Volume 1, Chapter 12, Section 11 -- Of the City of Fuko, or Foquien.
Continuing my journey still farther to the east, I came to the city of Foquien, which is thirty miles in circuit. The poultry here are very large, and as white as snow, but have wool like sheep instead of feathers. This is a stately and most beautiful city, and standeth on the sea. Travelling onwards for eighteen days, I passed through many provinces and cities; and in my way, I passed over a certain great mountain, on one side of which all living creatures were quite black, whereas, on the other side, all were as white as snow; and the inhabitants of the two sides of the mountain differed exceedingly from each other, in their manners and customs. In these parts, all the married women wear a large tire or cap of horn, like a small barrel, on their heads, as a mark that they have husbands.
Journeying onwards for other eighteen days, I came to a city on a large river, over which there is a prodigiously great bridge. The host with whom I lodged in that city, willing to amuse me, carried me along with him to this bridge, taking with him in his arms certain diving birds bound to poles, and he tied a thread about every one of their necks, lest they might swallow the fish they were to catch. He carried likewise three large baskets to the river side. He then loosed his divers from the poles, on which they went into the water, and in less than an hour, they caught as many fish as filled the three baskets. Mine host then untied the threads from their necks, and sent them again into the water, where they fed themselves with fish. And, when satisfied, they returned to their master, allowing themselves to be fastened to the poles as before. I ate of these fish, and found them very good.
Travelling thence many days, I came to another city named Canasia, which signifies in their language the city of Heaven. I never saw so great a city, for it is an hundred miles in circumference, and every part of it is thoroughly inhabited, yea, many of its houses are ten or even twelve stories high. It has many large suburbs, which contain more inhabitants than even the city itself. There are twelve principal gates; and at the distance of about eight miles from every one of these there is a large city, each of them larger, in my opinion, than Venice or Padua. The city of Canasia is situated among waters or lakes, which are always stagnant, without flux or reflux, and it is defended against the violence of the wind in the same manner as Venice. In this city there are more than 10,000 bridges, many of which I counted and passed over; and on every one of these, there stand certain watchmen, constantly keeping guard for the great khan, or emperor of Cathay. The people of the country informed me that they have to pay, as tribute to their lord, one balis for every fire. Now one balis consists of five pieces of silken paper, which are worth one florin and a half of our coin. Ten or twelve households are counted as one fire, and only pay accordingly. All these tributary fires amount to eighty-five tomans, besides four tomans of the Saracens, making in all eighty-nine tomans; and one toman contains 10,000 fires. The residue of the people consist of some Christians, some merchants, and some who travel through the country. I marvelled how it were possible for such an infinite number of people to live together, and get food; yet there is great abundance of provisions, such as bread and wine, and other necessaries, especially hogs' flesh.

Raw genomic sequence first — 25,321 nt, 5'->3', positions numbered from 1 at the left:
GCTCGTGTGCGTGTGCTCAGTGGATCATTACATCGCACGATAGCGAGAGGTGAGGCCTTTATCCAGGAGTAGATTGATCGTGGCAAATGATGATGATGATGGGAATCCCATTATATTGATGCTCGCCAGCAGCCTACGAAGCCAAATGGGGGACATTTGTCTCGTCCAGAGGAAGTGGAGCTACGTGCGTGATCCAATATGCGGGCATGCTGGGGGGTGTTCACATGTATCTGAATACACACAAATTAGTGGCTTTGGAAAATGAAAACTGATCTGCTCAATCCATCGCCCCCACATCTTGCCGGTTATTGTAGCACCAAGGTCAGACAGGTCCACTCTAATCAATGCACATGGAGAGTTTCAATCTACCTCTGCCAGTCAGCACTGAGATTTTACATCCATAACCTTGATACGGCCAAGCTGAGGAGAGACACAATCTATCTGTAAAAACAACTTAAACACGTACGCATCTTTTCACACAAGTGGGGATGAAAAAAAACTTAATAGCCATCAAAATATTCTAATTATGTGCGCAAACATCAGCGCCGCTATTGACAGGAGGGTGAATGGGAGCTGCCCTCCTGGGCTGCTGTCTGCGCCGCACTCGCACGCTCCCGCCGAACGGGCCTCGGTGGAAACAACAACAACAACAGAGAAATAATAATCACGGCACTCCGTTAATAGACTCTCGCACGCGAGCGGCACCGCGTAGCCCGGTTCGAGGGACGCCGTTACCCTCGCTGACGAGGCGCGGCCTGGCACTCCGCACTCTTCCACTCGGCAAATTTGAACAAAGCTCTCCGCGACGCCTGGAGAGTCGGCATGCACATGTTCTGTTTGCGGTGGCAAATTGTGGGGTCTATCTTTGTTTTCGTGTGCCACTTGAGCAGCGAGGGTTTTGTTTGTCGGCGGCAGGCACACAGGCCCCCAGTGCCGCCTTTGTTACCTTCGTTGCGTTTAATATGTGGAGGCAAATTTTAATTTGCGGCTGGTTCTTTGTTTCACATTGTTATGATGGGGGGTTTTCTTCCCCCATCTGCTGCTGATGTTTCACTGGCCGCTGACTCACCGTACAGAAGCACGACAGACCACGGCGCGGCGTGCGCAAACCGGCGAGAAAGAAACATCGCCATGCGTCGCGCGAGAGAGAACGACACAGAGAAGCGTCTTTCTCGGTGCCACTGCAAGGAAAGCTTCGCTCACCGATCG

Cansai, Quinzay, or Quinsay.--Hakluyt.
 In the Italian copy, published by Ramusio, the number of bridges is extended to 11,000.--Hakluyt.